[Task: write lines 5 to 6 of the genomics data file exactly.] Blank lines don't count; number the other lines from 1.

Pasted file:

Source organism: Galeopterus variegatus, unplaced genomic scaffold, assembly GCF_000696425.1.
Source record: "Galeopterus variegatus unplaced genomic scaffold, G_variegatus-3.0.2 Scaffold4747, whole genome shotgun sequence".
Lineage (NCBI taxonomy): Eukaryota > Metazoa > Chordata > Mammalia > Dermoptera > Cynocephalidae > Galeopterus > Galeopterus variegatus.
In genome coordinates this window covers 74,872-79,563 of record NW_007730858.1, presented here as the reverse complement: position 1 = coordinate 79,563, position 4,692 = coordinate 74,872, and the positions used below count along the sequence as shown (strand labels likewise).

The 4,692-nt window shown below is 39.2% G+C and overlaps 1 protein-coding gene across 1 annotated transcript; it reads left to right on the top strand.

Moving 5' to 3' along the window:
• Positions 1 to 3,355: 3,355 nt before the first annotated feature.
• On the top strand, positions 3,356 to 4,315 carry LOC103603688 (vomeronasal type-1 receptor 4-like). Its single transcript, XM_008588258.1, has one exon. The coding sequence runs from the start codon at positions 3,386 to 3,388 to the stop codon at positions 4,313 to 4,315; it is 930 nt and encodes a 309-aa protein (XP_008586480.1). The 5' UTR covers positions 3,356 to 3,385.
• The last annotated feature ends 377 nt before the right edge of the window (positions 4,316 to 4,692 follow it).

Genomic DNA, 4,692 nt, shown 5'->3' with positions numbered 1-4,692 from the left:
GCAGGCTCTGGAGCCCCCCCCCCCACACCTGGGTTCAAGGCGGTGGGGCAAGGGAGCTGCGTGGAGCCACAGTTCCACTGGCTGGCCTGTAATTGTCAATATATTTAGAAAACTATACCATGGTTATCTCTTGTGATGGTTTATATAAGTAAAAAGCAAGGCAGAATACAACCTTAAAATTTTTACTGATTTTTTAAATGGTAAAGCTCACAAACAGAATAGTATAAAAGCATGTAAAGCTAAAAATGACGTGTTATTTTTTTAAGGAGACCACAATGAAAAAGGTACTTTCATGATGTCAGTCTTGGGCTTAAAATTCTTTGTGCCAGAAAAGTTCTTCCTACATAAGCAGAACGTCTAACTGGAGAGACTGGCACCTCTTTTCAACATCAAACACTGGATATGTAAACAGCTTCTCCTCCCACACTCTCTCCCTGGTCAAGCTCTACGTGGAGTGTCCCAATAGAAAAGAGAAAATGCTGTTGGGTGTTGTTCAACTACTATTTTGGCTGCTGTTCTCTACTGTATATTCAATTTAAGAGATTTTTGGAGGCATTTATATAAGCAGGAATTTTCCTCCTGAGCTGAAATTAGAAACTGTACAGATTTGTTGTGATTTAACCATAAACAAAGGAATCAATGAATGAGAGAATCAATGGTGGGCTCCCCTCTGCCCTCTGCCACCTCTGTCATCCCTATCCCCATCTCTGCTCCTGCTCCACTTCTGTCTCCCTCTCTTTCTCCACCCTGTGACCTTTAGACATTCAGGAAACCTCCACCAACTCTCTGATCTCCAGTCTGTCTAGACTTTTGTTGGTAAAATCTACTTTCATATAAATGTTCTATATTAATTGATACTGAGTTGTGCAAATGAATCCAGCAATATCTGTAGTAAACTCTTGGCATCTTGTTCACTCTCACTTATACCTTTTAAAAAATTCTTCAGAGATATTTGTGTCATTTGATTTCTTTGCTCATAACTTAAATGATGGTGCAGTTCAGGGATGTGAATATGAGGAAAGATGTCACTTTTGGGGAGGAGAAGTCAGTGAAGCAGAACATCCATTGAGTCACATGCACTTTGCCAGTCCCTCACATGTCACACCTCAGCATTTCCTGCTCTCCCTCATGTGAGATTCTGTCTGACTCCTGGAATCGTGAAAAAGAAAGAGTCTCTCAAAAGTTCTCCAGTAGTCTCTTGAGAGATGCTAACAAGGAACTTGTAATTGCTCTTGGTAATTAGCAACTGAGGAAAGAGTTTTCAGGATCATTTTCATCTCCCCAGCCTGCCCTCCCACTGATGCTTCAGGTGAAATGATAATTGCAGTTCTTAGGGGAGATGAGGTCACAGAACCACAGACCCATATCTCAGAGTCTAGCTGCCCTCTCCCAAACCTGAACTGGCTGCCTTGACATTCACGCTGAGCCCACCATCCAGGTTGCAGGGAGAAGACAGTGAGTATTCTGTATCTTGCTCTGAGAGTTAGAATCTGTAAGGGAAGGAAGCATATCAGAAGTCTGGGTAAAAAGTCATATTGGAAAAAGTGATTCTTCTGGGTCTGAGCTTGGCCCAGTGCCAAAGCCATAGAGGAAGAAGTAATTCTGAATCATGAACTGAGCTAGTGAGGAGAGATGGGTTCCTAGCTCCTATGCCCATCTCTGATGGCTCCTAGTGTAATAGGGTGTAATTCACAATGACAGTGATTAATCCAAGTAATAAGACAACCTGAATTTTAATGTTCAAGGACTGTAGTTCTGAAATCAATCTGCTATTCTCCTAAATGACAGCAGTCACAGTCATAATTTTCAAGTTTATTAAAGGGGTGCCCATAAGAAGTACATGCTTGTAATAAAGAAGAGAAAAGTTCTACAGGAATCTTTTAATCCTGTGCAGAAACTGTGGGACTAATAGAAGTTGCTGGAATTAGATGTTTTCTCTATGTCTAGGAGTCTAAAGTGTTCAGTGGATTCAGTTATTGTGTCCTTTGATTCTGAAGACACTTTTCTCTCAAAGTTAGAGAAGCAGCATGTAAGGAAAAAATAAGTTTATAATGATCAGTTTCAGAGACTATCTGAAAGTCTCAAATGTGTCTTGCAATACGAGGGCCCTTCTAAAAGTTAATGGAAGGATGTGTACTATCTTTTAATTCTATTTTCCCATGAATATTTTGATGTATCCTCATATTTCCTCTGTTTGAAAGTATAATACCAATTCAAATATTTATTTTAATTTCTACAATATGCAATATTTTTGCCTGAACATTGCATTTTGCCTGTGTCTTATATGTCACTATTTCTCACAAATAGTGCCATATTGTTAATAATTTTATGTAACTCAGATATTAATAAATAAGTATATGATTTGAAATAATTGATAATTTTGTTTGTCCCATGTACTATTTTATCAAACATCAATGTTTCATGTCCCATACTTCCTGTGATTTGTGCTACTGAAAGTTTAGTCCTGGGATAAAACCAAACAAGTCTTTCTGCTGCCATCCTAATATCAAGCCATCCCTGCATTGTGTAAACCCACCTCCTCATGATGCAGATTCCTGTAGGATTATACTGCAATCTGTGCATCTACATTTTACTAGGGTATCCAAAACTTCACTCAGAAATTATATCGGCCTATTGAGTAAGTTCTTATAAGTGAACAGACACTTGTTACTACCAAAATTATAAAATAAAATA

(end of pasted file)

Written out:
The 4,692-nt window shown below is 39.2% G+C and overlaps 1 protein-coding gene across 1 annotated transcript; it reads left to right on the top strand.

Moving 5' to 3' along the window: